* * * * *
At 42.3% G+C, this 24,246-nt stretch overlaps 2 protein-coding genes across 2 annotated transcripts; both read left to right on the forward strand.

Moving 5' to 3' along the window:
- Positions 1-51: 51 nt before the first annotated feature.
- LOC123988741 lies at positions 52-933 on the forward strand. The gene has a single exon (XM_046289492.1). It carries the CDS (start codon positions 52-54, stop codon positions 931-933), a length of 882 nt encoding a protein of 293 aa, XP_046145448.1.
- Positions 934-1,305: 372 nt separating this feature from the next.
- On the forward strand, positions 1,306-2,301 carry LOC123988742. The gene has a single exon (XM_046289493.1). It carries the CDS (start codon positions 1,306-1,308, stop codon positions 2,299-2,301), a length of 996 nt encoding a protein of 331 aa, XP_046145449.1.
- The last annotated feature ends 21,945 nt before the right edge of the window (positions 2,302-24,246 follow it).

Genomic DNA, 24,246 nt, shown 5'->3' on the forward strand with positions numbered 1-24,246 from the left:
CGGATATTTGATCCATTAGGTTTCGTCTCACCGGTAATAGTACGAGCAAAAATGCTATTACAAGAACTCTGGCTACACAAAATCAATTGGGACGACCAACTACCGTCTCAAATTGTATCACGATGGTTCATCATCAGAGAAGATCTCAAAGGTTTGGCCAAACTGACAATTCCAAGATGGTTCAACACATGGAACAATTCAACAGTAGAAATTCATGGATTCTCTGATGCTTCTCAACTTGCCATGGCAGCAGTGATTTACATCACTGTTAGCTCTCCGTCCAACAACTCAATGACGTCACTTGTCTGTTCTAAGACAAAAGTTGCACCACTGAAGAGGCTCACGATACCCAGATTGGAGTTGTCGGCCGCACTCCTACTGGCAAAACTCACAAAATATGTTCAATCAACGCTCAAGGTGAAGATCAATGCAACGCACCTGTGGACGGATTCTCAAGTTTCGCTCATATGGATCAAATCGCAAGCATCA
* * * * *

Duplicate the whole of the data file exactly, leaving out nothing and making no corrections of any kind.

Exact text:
At 42.3% G+C, this 24,246-nt stretch overlaps 2 protein-coding genes across 2 annotated transcripts; both read left to right on the forward strand.

Moving 5' to 3' along the window:
- Positions 1-51: 51 nt before the first annotated feature.
- LOC123988741 lies at positions 52-933 on the forward strand. The gene has a single exon (XM_046289492.1). It carries the CDS (start codon positions 52-54, stop codon positions 931-933), a length of 882 nt encoding a protein of 293 aa, XP_046145448.1.
- Positions 934-1,305: 372 nt separating this feature from the next.
- On the forward strand, positions 1,306-2,301 carry LOC123988742. The gene has a single exon (XM_046289493.1). It carries the CDS (start codon positions 1,306-1,308, stop codon positions 2,299-2,301), a length of 996 nt encoding a protein of 331 aa, XP_046145449.1.
- The last annotated feature ends 21,945 nt before the right edge of the window (positions 2,302-24,246 follow it).

Genomic DNA, 24,246 nt, shown 5'->3' on the forward strand with positions numbered 1-24,246 from the left:
CGGATATTTGATCCATTAGGTTTCGTCTCACCGGTAATAGTACGAGCAAAAATGCTATTACAAGAACTCTGGCTACACAAAATCAATTGGGACGACCAACTACCGTCTCAAATTGTATCACGATGGTTCATCATCAGAGAAGATCTCAAAGGTTTGGCCAAACTGACAATTCCAAGATGGTTCAACACATGGAACAATTCAACAGTAGAAATTCATGGATTCTCTGATGCTTCTCAACTTGCCATGGCAGCAGTGATTTACATCACTGTTAGCTCTCCGTCCAACAACTCAATGACGTCACTTGTCTGTTCTAAGACAAAAGTTGCACCACTGAAGAGGCTCACGATACCCAGATTGGAGTTGTCGGCCGCACTCCTACTGGCAAAACTCACAAAATATGTTCAATCAACGCTCAAGGTGAAGATCAATGCAACGCACCTGTGGACGGATTCTCAAGTTTCGCTCATATGGATCAAATCGCAAGCATCA